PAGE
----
I thought that I should write a short recapitulation on what has been going on during the summer in Iceland for those who have been otherwise occupied with gardening, beach visits and other general summer activities. I also think that it would be good with a general recapitulation for everyone. As always I am not that good at doing short.
Iceland is run by two different cycles. The first one is related to the mantleplume. About every 130 to 150 years the mantleplumes activity increases, and that corresponds to increased activity in the volcanoes directly on top of the mantleplume. Icelandic authorities put out a heads up on this in 2010, and it is generally believed that the 2011 Grimsvötn eruption was the opening sequence of the heightened activity. The cycle’s peak normally lasts about 30 years, so the peak should come around the year 2026.
The second cycle is the Eastern Volcanic Zone (EVZ) rift cycle. These are the large rifting fissure eruptions like Eldgjá, Skaftár Fires (Lakí) and Veidivötn. There have been 4 of those in the last thousand years with an average mean time between eruptions of 267 years. There are by far the largest basalt floods on earth, and at least 2 of the last 4 flood basalt eruptions rated in as VEI-6.
Remember, I am not saying that there will be a large scale rifting eruption in Iceland, all I am saying that in a while the risk will start to go up. But remember that as far as we know about every third rifting episode never happens and Iceland skips until the next cycle. But if it happens the peak risk would be around 2040.
Now, let us leave cyclical speculations behind and turn our eyes to this summer’s activity. I will do my best to go from North to South in this exposé. I will for natural reasons be pretty brief in what I write about each place.
During the summer the volcano has been unusually active from a seismic standpoint. The seismicity was of two types, on was running from depth up to the magma reservoir and is probably related to small magmatic intrusions even though no magmatic signals was detected, nor is anything visible on the publicly available GPS-network.
The second activity was anomalous and was very shallow and got its explanation a little more than a week ago as 50 million cubic meters of the 1875 caldera wall decided to up and about down into the caldera lake. This raised the water level with two meters and caused a 30 meter high tsunami to go across the lake.
If the event had happened just a few hours earlier it would most likely have cost lives since there were tourists down by the lake in the vicinity of where the Berghlaup occurred.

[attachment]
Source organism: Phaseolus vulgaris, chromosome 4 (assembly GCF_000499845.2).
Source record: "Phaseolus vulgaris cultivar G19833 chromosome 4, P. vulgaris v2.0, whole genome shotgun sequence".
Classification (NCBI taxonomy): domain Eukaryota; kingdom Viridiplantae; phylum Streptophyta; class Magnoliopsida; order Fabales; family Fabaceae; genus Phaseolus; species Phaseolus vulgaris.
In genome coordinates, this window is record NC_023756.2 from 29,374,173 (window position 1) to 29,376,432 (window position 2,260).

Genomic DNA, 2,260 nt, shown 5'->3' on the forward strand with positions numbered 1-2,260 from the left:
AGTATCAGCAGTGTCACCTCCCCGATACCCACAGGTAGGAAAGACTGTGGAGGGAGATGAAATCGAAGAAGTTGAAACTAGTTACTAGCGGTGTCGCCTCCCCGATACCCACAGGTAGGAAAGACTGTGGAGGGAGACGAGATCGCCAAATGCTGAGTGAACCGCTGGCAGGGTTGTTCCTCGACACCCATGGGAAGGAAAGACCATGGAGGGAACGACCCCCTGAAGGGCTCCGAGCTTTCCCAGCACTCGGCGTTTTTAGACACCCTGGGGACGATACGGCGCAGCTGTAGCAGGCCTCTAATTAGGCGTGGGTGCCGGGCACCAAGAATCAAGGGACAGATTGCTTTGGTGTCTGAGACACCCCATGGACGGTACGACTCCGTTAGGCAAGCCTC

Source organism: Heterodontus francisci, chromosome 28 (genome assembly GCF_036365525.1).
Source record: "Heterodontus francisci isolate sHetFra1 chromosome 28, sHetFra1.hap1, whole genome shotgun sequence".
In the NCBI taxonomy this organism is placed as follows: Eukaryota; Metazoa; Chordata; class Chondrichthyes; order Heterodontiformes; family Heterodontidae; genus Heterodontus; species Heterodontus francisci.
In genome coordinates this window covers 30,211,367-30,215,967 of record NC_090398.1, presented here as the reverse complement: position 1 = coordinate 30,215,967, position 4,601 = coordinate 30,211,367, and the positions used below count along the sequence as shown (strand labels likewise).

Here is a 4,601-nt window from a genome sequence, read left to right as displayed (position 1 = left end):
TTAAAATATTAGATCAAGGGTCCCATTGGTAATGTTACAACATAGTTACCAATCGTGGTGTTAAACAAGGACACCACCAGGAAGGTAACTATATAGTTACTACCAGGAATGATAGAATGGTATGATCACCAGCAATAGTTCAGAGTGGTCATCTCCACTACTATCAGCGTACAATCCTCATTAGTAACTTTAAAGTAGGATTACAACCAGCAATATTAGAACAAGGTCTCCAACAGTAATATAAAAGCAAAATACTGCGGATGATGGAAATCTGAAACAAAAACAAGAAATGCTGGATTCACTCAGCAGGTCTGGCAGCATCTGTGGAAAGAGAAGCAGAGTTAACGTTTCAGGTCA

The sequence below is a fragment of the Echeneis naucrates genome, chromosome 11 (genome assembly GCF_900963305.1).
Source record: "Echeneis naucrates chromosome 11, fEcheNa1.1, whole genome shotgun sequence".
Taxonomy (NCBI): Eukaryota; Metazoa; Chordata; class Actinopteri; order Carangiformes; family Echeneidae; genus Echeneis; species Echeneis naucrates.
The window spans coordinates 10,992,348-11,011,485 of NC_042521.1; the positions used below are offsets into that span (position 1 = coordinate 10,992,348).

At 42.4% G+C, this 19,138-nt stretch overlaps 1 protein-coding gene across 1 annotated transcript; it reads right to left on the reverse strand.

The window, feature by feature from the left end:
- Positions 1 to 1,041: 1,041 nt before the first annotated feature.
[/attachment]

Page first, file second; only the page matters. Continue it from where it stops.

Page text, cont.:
There are currently no signs of an impending eruption at Askja. GPS motion is normal, the amount of seismic activity is normal, the only thing out of the ordinary is that it seems like the hydrothermal activity under the lake has increased sufficiently to allow the lake to remain ice free during the winter. This in and of itself is not a clear signal of increased activity in the volcano, instead it could just be the sign that a crack has formed at the bottom and water has come into contact with hotter material.
Northeast of Askja we find the central volcano of Herðubreið; it is one of the few remaining perfectly preserved Tuyas of the world. It formed during glaciation and the outpouring lava formed a cylinder instead of a cone. It is in my eyes one of the most beautiful volcanoes on the planet.
It is normally said that Herðubreið has not erupted since deglaciation, but I am not entirely convinced of that. No samples have been analyzed from the spatter cone situated on top. The spatter cone looks very pristine even though it has been suffering from the extreme weather conditions at the top of the mountain. It really shouldn’t look that perfect and un-weathered if it was 10 000 years old. That being said, no large eruption has occurred there since deglaciation.
In 2007 a seismic swarm started deep down under the volcano of Upptyppingar, in the end more than 5 300 deep tectonic earthquakes had taken place. Back then the general idea was that it was Upptyppingar that had a root filling intrusion, but as time has passed the subsequent swarms has moved from Upptyppingar at an angle until they reached Herðubreið. As it reached that point the magma seems to have started to go upwards.